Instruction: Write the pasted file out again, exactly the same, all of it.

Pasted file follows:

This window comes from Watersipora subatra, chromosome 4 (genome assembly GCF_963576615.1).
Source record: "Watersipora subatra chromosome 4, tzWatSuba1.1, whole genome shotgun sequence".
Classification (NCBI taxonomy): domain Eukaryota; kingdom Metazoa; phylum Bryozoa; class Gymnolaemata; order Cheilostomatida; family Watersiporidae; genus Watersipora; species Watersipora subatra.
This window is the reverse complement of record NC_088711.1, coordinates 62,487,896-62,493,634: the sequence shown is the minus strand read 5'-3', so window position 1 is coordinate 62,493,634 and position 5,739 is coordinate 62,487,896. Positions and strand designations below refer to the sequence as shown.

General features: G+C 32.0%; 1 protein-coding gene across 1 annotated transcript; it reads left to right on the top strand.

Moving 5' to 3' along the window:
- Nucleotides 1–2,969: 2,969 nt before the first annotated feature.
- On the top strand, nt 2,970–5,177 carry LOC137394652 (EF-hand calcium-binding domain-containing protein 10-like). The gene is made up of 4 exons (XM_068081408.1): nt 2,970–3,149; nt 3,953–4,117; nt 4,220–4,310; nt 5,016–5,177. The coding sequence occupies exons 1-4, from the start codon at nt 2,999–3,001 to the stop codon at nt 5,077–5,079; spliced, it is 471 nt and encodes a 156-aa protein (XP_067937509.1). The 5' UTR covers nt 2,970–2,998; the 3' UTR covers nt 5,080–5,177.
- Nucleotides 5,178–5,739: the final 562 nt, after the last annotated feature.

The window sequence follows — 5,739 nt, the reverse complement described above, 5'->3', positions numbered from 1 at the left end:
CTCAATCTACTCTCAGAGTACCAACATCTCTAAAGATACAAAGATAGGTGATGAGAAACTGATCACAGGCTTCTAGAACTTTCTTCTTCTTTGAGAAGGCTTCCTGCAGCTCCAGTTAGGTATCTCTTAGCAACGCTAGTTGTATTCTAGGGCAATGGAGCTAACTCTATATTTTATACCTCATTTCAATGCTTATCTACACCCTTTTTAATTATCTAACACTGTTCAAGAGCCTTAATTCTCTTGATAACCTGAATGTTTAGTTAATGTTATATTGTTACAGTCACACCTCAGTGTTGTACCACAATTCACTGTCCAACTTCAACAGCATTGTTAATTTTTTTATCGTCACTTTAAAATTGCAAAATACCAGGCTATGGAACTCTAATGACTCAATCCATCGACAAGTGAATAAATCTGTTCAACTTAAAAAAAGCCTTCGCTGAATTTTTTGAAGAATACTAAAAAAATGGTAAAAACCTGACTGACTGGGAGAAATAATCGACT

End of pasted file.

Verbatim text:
This window comes from Watersipora subatra, chromosome 4 (genome assembly GCF_963576615.1).
Source record: "Watersipora subatra chromosome 4, tzWatSuba1.1, whole genome shotgun sequence".
Classification (NCBI taxonomy): domain Eukaryota; kingdom Metazoa; phylum Bryozoa; class Gymnolaemata; order Cheilostomatida; family Watersiporidae; genus Watersipora; species Watersipora subatra.
This window is the reverse complement of record NC_088711.1, coordinates 62,487,896-62,493,634: the sequence shown is the minus strand read 5'-3', so window position 1 is coordinate 62,493,634 and position 5,739 is coordinate 62,487,896. Positions and strand designations below refer to the sequence as shown.

General features: G+C 32.0%; 1 protein-coding gene across 1 annotated transcript; it reads left to right on the top strand.

Moving 5' to 3' along the window:
- Nucleotides 1–2,969: 2,969 nt before the first annotated feature.
- On the top strand, nt 2,970–5,177 carry LOC137394652 (EF-hand calcium-binding domain-containing protein 10-like). The gene is made up of 4 exons (XM_068081408.1): nt 2,970–3,149; nt 3,953–4,117; nt 4,220–4,310; nt 5,016–5,177. The coding sequence occupies exons 1-4, from the start codon at nt 2,999–3,001 to the stop codon at nt 5,077–5,079; spliced, it is 471 nt and encodes a 156-aa protein (XP_067937509.1). The 5' UTR covers nt 2,970–2,998; the 3' UTR covers nt 5,080–5,177.
- Nucleotides 5,178–5,739: the final 562 nt, after the last annotated feature.

The window sequence follows — 5,739 nt, the reverse complement described above, 5'->3', positions numbered from 1 at the left end:
CTCAATCTACTCTCAGAGTACCAACATCTCTAAAGATACAAAGATAGGTGATGAGAAACTGATCACAGGCTTCTAGAACTTTCTTCTTCTTTGAGAAGGCTTCCTGCAGCTCCAGTTAGGTATCTCTTAGCAACGCTAGTTGTATTCTAGGGCAATGGAGCTAACTCTATATTTTATACCTCATTTCAATGCTTATCTACACCCTTTTTAATTATCTAACACTGTTCAAGAGCCTTAATTCTCTTGATAACCTGAATGTTTAGTTAATGTTATATTGTTACAGTCACACCTCAGTGTTGTACCACAATTCACTGTCCAACTTCAACAGCATTGTTAATTTTTTTATCGTCACTTTAAAATTGCAAAATACCAGGCTATGGAACTCTAATGACTCAATCCATCGACAAGTGAATAAATCTGTTCAACTTAAAAAAAGCCTTCGCTGAATTTTTTGAAGAATACTAAAAAAATGGTAAAAACCTGACTGACTGGGAGAAATAATCGACT